Mendeleev ranked tellurium higher than iodine, despite the former element being somewhat heavier, since it shares the same valence as oxygen, sulphur, and the other elements in its group.
It’s still the same arrangement in the tables. The fact that tellurium contains one fewer proton than iodine, and is hence one atomic number less, explains why each element is placed where it is. This fact was unknown to Mendeleev. According to Gordin, the periodic table “gains logic” once atomic numbers are known.
The discovery of electrons and the concept of atomic orbitals from quantum mechanics followed shortly after the discovery of protons.
These results offered a fresh perspective on the logic behind the periodic table. The structure of Mendeleev’s system remained unchanged, but scientists realised that the electronic structure of an element was the primary factor in determining its qualities and the reason why elements in the same group shared those traits.
The Madelung rule, also known as the aufbau principle, explains why electrons fill the 1s orbital before moving on to the 2s and 2p orbitals, and so on down the periodic table.
That’s how we got to the modern tables, which aren’t drastically different from the ones renowned chemist Glenn T. Seaborg drew in the 1940s.
Seaborg removed the f-block elements, also known as the lanthanide and actinide series, from the main table and left them to float below. This choice is often seen as a compromise for practicality, as if all the columns and rows were the same size, the table wouldn’t fit on a regular sheet of paper and the type would have to be too small to read.
To make up his f-block, Seaborg used no less than fifteen different components. From an electrical configuration perspective, this makes little sense because the f orbitals can only house a maximum of 14 electrons.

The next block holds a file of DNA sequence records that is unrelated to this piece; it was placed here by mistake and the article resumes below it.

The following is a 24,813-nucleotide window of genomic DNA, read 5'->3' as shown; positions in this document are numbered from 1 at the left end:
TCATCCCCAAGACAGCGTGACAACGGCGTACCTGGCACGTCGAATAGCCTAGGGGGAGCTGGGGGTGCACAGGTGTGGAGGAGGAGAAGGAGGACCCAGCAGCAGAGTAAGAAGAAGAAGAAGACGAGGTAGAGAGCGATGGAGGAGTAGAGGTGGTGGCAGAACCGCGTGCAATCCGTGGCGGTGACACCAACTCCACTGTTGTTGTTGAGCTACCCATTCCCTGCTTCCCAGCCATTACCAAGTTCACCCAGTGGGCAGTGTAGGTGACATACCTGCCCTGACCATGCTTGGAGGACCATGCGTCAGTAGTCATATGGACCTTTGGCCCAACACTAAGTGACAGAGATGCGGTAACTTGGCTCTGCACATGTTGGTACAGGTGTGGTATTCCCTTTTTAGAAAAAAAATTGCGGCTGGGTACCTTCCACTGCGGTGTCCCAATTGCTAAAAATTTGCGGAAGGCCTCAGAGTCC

However, many tables have this characteristic, including the table on the website of the International Union of Pure and Applied Chemistry (IUPAC), which is the final authority on naming elements and compounds. This allows us to sidestep one of the most divisive issues surrounding the periodic table.
Assemblage 3: which elements go here? Absolutely everyone agrees that yttrium and scandium are important. What, then, are the elements that come after those two? A combination of lanthanum and actinium? Alternatively, you might use lutetium and lawrencium.
The periodic tables currently used in textbooks, laboratories, and lecture halls are not standardised in any way. While some opt for an f-block with 15 elements to sidestep the group 3 issue. Some people have La and Ac in group 3, while others have Lu and Lr in that spot with the rest of the f-block down below.
IUPAC has formed a committee to settle the matter once and for all. According to IUPAC’s website, one reason for organising the task force was to end debates between educators and students over which table should be used in the classroom.
According to science journalist and working group participant Philip Ball, the issue boils down to whether or not the table is shaped by physics or chemistry. His explanation boils down to this: the group is discussing whether to put more stock in the chemical behaviour of elements or in the quantum physics that dictates their electronic configurations.
An advocate for chemical behaviour is Guillermo Restrepo, a mathematical chemist at the Max Planck Institute for Mathematics in the Sciences. Restrepo bases the proper arrangement of the chairs on past practises.